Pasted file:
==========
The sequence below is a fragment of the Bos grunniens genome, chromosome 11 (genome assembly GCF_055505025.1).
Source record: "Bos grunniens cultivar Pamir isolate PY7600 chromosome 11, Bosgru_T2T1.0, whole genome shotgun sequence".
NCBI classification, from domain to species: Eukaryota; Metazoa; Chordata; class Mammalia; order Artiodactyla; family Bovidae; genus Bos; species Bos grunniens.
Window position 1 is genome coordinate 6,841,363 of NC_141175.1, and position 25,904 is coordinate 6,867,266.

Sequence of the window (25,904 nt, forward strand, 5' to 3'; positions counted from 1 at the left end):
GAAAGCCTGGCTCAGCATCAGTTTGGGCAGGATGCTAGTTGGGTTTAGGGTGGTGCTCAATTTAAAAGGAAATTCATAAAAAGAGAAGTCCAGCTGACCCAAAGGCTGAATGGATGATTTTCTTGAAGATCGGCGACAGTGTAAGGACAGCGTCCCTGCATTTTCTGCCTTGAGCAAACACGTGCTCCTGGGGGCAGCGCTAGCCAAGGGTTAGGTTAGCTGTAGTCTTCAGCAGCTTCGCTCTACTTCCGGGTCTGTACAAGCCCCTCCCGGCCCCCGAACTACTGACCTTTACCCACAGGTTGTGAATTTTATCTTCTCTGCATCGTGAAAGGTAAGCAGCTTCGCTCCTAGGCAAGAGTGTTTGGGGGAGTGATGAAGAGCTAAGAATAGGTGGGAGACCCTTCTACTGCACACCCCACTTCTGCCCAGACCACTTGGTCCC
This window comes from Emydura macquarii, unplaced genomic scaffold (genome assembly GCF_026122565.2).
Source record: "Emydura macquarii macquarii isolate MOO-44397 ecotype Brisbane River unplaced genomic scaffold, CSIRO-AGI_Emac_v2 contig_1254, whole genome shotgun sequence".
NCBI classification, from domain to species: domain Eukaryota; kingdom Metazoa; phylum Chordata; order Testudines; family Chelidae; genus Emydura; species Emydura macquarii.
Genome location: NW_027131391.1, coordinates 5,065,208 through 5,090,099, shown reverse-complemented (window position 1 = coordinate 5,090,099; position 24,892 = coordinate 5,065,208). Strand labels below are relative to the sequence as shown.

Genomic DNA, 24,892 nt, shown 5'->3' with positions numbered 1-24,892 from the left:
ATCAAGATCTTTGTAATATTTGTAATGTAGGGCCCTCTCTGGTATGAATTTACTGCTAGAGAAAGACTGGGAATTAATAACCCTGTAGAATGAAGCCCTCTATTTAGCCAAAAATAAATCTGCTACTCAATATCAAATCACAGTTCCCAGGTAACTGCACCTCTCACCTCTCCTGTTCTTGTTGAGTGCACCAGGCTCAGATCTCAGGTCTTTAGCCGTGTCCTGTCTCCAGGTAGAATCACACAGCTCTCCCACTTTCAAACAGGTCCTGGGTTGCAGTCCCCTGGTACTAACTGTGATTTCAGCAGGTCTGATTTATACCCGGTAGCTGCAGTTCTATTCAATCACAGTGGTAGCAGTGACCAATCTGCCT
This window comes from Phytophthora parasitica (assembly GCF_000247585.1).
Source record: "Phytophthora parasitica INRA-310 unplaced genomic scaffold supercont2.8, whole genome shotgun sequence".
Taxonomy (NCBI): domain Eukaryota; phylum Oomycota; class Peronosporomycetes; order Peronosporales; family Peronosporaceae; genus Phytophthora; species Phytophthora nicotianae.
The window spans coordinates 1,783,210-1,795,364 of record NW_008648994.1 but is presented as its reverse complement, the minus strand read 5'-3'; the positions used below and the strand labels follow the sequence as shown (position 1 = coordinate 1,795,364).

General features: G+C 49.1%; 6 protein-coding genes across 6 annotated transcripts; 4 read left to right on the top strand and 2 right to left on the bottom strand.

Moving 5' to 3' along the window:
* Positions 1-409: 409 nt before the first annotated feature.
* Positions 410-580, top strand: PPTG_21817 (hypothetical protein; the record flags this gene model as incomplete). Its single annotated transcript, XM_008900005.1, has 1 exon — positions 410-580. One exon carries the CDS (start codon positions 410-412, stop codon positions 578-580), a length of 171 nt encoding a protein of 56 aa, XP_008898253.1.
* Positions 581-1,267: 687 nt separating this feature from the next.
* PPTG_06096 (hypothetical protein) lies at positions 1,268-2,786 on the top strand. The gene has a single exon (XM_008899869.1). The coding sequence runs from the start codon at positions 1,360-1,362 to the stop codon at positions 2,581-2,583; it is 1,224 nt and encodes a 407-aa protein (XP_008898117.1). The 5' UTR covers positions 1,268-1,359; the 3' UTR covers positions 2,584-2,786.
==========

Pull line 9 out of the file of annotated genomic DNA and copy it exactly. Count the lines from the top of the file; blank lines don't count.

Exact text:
NCBI classification, from domain to species: domain Eukaryota; kingdom Metazoa; phylum Chordata; order Testudines; family Chelidae; genus Emydura; species Emydura macquarii.